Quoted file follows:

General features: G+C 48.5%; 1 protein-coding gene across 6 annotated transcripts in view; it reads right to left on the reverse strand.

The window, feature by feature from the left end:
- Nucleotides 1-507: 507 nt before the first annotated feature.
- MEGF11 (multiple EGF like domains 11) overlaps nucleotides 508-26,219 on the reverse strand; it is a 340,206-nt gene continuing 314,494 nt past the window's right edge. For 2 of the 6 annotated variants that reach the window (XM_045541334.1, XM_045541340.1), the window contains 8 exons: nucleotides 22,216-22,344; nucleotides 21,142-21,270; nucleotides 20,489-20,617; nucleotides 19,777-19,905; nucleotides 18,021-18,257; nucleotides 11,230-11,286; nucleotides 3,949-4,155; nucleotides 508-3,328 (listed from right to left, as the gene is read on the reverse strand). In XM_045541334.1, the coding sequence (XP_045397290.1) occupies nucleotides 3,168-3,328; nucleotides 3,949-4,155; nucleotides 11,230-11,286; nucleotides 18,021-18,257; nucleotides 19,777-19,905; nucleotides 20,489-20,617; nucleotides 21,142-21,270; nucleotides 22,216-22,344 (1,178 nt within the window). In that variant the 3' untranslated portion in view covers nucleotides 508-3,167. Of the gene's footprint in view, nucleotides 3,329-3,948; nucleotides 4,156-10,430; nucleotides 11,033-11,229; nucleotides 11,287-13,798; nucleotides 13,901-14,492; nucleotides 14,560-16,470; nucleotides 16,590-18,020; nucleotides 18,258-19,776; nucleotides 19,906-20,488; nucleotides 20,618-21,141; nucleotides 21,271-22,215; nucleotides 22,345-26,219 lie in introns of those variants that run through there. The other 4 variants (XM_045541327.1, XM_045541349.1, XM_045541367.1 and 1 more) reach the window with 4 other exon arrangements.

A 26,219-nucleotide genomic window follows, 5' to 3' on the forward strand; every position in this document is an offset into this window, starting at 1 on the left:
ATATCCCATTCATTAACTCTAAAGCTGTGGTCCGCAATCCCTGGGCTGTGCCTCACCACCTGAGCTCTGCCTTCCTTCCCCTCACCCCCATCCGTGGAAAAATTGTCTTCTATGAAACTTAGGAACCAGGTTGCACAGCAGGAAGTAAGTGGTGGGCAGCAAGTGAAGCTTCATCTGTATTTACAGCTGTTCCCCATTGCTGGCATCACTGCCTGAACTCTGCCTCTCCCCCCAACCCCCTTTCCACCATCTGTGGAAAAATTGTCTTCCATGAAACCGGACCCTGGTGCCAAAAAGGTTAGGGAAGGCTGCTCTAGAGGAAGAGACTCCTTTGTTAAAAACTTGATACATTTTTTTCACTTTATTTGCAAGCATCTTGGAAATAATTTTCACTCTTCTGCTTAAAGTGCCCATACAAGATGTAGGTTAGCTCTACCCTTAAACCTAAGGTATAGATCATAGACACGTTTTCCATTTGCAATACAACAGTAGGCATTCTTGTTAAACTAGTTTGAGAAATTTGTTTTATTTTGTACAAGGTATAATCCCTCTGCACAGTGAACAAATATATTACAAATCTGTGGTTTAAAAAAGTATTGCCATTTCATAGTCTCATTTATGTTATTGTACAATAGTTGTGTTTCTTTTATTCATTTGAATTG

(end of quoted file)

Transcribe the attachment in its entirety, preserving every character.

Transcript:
General features: G+C 48.5%; 1 protein-coding gene across 6 annotated transcripts in view; it reads right to left on the reverse strand.

The window, feature by feature from the left end:
- Nucleotides 1-507: 507 nt before the first annotated feature.
- MEGF11 (multiple EGF like domains 11) overlaps nucleotides 508-26,219 on the reverse strand; it is a 340,206-nt gene continuing 314,494 nt past the window's right edge. For 2 of the 6 annotated variants that reach the window (XM_045541334.1, XM_045541340.1), the window contains 8 exons: nucleotides 22,216-22,344; nucleotides 21,142-21,270; nucleotides 20,489-20,617; nucleotides 19,777-19,905; nucleotides 18,021-18,257; nucleotides 11,230-11,286; nucleotides 3,949-4,155; nucleotides 508-3,328 (listed from right to left, as the gene is read on the reverse strand). In XM_045541334.1, the coding sequence (XP_045397290.1) occupies nucleotides 3,168-3,328; nucleotides 3,949-4,155; nucleotides 11,230-11,286; nucleotides 18,021-18,257; nucleotides 19,777-19,905; nucleotides 20,489-20,617; nucleotides 21,142-21,270; nucleotides 22,216-22,344 (1,178 nt within the window). In that variant the 3' untranslated portion in view covers nucleotides 508-3,167. Of the gene's footprint in view, nucleotides 3,329-3,948; nucleotides 4,156-10,430; nucleotides 11,033-11,229; nucleotides 11,287-13,798; nucleotides 13,901-14,492; nucleotides 14,560-16,470; nucleotides 16,590-18,020; nucleotides 18,258-19,776; nucleotides 19,906-20,488; nucleotides 20,618-21,141; nucleotides 21,271-22,215; nucleotides 22,345-26,219 lie in introns of those variants that run through there. The other 4 variants (XM_045541327.1, XM_045541349.1, XM_045541367.1 and 1 more) reach the window with 4 other exon arrangements.

A 26,219-nucleotide genomic window follows, 5' to 3' on the forward strand; every position in this document is an offset into this window, starting at 1 on the left:
ATATCCCATTCATTAACTCTAAAGCTGTGGTCCGCAATCCCTGGGCTGTGCCTCACCACCTGAGCTCTGCCTTCCTTCCCCTCACCCCCATCCGTGGAAAAATTGTCTTCTATGAAACTTAGGAACCAGGTTGCACAGCAGGAAGTAAGTGGTGGGCAGCAAGTGAAGCTTCATCTGTATTTACAGCTGTTCCCCATTGCTGGCATCACTGCCTGAACTCTGCCTCTCCCCCCAACCCCCTTTCCACCATCTGTGGAAAAATTGTCTTCCATGAAACCGGACCCTGGTGCCAAAAAGGTTAGGGAAGGCTGCTCTAGAGGAAGAGACTCCTTTGTTAAAAACTTGATACATTTTTTTCACTTTATTTGCAAGCATCTTGGAAATAATTTTCACTCTTCTGCTTAAAGTGCCCATACAAGATGTAGGTTAGCTCTACCCTTAAACCTAAGGTATAGATCATAGACACGTTTTCCATTTGCAATACAACAGTAGGCATTCTTGTTAAACTAGTTTGAGAAATTTGTTTTATTTTGTACAAGGTATAATCCCTCTGCACAGTGAACAAATATATTACAAATCTGTGGTTTAAAAAAGTATTGCCATTTCATAGTCTCATTTATGTTATTGTACAATAGTTGTGTTTCTTTTATTCATTTGAATTG